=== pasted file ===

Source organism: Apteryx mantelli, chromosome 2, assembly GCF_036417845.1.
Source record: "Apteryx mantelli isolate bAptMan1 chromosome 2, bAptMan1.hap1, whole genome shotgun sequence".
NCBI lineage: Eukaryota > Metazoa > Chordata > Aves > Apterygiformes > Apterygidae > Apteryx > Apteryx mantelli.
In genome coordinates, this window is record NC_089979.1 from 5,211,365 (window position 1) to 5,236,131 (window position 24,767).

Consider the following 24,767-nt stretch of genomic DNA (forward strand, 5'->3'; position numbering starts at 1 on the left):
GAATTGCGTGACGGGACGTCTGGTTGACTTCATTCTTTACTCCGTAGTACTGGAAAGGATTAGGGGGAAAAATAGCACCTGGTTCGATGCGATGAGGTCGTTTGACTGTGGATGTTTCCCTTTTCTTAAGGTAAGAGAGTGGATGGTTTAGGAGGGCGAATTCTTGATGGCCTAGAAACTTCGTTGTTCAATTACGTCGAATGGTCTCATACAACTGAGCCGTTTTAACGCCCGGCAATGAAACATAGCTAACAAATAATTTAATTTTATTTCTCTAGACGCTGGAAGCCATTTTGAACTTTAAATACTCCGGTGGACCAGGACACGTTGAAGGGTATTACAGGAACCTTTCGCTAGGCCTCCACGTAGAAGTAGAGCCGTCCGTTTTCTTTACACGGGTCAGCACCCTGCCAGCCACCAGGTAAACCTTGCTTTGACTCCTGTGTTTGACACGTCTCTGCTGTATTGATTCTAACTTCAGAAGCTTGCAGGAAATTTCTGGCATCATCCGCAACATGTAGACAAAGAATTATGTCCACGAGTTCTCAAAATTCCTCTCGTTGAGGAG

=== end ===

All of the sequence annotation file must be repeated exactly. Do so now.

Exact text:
Source organism: Apteryx mantelli, chromosome 2, assembly GCF_036417845.1.
Source record: "Apteryx mantelli isolate bAptMan1 chromosome 2, bAptMan1.hap1, whole genome shotgun sequence".
NCBI lineage: Eukaryota > Metazoa > Chordata > Aves > Apterygiformes > Apterygidae > Apteryx > Apteryx mantelli.
In genome coordinates, this window is record NC_089979.1 from 5,211,365 (window position 1) to 5,236,131 (window position 24,767).

Consider the following 24,767-nt stretch of genomic DNA (forward strand, 5'->3'; position numbering starts at 1 on the left):
GAATTGCGTGACGGGACGTCTGGTTGACTTCATTCTTTACTCCGTAGTACTGGAAAGGATTAGGGGGAAAAATAGCACCTGGTTCGATGCGATGAGGTCGTTTGACTGTGGATGTTTCCCTTTTCTTAAGGTAAGAGAGTGGATGGTTTAGGAGGGCGAATTCTTGATGGCCTAGAAACTTCGTTGTTCAATTACGTCGAATGGTCTCATACAACTGAGCCGTTTTAACGCCCGGCAATGAAACATAGCTAACAAATAATTTAATTTTATTTCTCTAGACGCTGGAAGCCATTTTGAACTTTAAATACTCCGGTGGACCAGGACACGTTGAAGGGTATTACAGGAACCTTTCGCTAGGCCTCCACGTAGAAGTAGAGCCGTCCGTTTTCTTTACACGGGTCAGCACCCTGCCAGCCACCAGGTAAACCTTGCTTTGACTCCTGTGTTTGACACGTCTCTGCTGTATTGATTCTAACTTCAGAAGCTTGCAGGAAATTTCTGGCATCATCCGCAACATGTAGACAAAGAATTATGTCCACGAGTTCTCAAAATTCCTCTCGTTGAGGAG